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article imageBarenboim to stay at Berlin opera despite bullying claims

By Deborah COLE (AFP)     Jun 4, 2019 in Music

World-renowned conductor Daniel Barenboim has had his contract with Berlin's State Opera extended until 2027, the city said Tuesday, despite several musicians complaining about his bullying.

Berlin's chief culture official Klaus Lederer told a news conference that Barenboim, 76, would be staying on as general musical director of the capital's flagship opera house, the Staatsoper.

Lederer said he had taken the decision after a three-month investigation of the accusations against the Israeli-Argentinian conductor, and that the opera's Staatskapelle orchestra backed his conclusions.

However he said the contract extension included a pledge to improve the working atmosphere within the 450-year-old orchestra.

"First of all, none of the legally relevant accusations could be proved," Lederer told reporters, explaining his decision.

"Secondly the vast majority of those we spoke to made clear that they were strongly interested in continuing to work with Barenboim.

"And thirdly, all those involved -- including the general music director -- accepted the challenge to improve their cooperation. That was key for me."

- 'Temperamental' -

Barenboim's current contract was to run out in 2022. He has held the post at the Staatsoper since 1992.

Reports, initially quoting around a dozen anonymous musicians, surfaced in February claiming that Barenboim had a "temperamental" and autocratic style.

Some of his critics then publicly came forward, accusing him of indulging in fits of rage and humiliating members of his staff.

One former member of the Staatsoper, Willi Hilgers, told classical music broadcaster BR Klassik that while he respected the conductor as "one of the greatest musicians on this planet", it had damaged his health to be part of his team.

"In the last two years, I had to take anti-depressants to be able to play again," said the solo timpanist, who said he felt harassed by Barenboim during the 16 years he played under him.

Another musician, Martin Reinhardt, who played for Barenboim in the Staatskapelle for 13 years, said he started to "always feel afraid about going to work."

"Scared of his temperament. Sometimes he was very temperamental, it can come from nothing, sudden mood change, or he sometimes blasts someone with little reason," Reinhardt told the broadcaster.

- 'I'll tell the orchestra' -

At the time, Barenboim hit back angrily at critics, accusing them of being part of a plot to drive him from the podium in Berlin.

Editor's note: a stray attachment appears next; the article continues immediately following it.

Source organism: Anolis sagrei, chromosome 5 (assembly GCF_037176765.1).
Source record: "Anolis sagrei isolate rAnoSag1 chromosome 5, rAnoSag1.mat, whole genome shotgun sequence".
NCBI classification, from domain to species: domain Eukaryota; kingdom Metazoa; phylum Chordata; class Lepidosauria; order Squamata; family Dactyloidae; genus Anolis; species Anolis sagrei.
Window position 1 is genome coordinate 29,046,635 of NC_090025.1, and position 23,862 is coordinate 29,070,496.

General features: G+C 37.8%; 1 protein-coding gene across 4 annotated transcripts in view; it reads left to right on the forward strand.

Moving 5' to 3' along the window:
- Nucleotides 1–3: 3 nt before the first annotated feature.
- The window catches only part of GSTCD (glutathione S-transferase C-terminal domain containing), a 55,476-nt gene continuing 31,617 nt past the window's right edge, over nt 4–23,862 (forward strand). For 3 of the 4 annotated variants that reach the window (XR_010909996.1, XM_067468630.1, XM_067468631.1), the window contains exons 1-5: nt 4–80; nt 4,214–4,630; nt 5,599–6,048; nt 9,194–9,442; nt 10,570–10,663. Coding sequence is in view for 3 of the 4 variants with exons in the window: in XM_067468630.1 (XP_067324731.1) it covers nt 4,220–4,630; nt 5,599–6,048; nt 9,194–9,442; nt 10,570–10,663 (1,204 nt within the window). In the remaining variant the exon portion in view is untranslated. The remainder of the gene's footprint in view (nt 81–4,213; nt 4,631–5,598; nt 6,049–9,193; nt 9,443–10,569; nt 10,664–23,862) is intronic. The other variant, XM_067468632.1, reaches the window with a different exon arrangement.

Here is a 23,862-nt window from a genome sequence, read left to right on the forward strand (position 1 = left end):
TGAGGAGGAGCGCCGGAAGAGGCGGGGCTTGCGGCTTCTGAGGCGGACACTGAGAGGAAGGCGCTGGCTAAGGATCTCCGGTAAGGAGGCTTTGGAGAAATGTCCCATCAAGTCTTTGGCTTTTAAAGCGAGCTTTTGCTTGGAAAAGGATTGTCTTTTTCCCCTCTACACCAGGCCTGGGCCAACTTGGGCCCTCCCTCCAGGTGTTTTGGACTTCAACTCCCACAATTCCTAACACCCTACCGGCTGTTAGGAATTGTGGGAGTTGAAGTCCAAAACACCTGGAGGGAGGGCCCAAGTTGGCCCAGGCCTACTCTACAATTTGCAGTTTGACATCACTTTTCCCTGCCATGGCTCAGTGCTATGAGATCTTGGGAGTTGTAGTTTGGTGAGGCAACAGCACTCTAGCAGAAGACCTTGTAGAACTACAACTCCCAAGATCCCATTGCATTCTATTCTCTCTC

At Tuesday's press conference, he took a more conciliatory note but acknowledged that there was bound to be tension between an ambitious, exacting conductor and his orchestra.

"Of course there are musicians who are unhappy when they hear they shouldn't play so loudly," he said.

"But that's unimportant -- the main thing is that at the end of the day, everyone can hear why the conductor interrupted them."

Barenboim said he was "very pleased" to be staying on and would do so as long as he remained in good health and the orchestra still wanted to play under his baton.

Asked how he planned to change his approach to the orchestra, Barenboim would only say: "I'll tell the orchestra that."

Barenboim had to negotiate with Berlin's government to extend his contract as general musical d...
Barenboim had to negotiate with Berlin's government to extend his contract as general musical director of the Staatsoper
Michael Kappeler, POOL/AFP/File

Although Barenboim has been named chief conductor for life of the opera's Staatskapelle orchestra, he had to negotiate with Berlin's government to extend his contract as general musical director of the Staatsoper.

One of the most recognised names in classical music today, Barenboim is much feted for his work with the West-Eastern Divan Orchestra, which brings together talented young Israeli and Arab musicians.

He also founded the Barenboim-Said Akademie in Berlin, which trains gifted musicians mainly from the Middle East and North Africa for a professional career.

There are few musicians alive today with comparable knowledge or breadth of repertoire.

However, the #MeToo movement against sexual misconduct, sparked by assault allegations against Hollywood titan Harvey Weinstein in 2017, has shifted the conversation around perceived abuses of power in the arts.

The classical music world is the latest to come under scrutiny, with several prominent conductors and musicians facing accusations in recent months.

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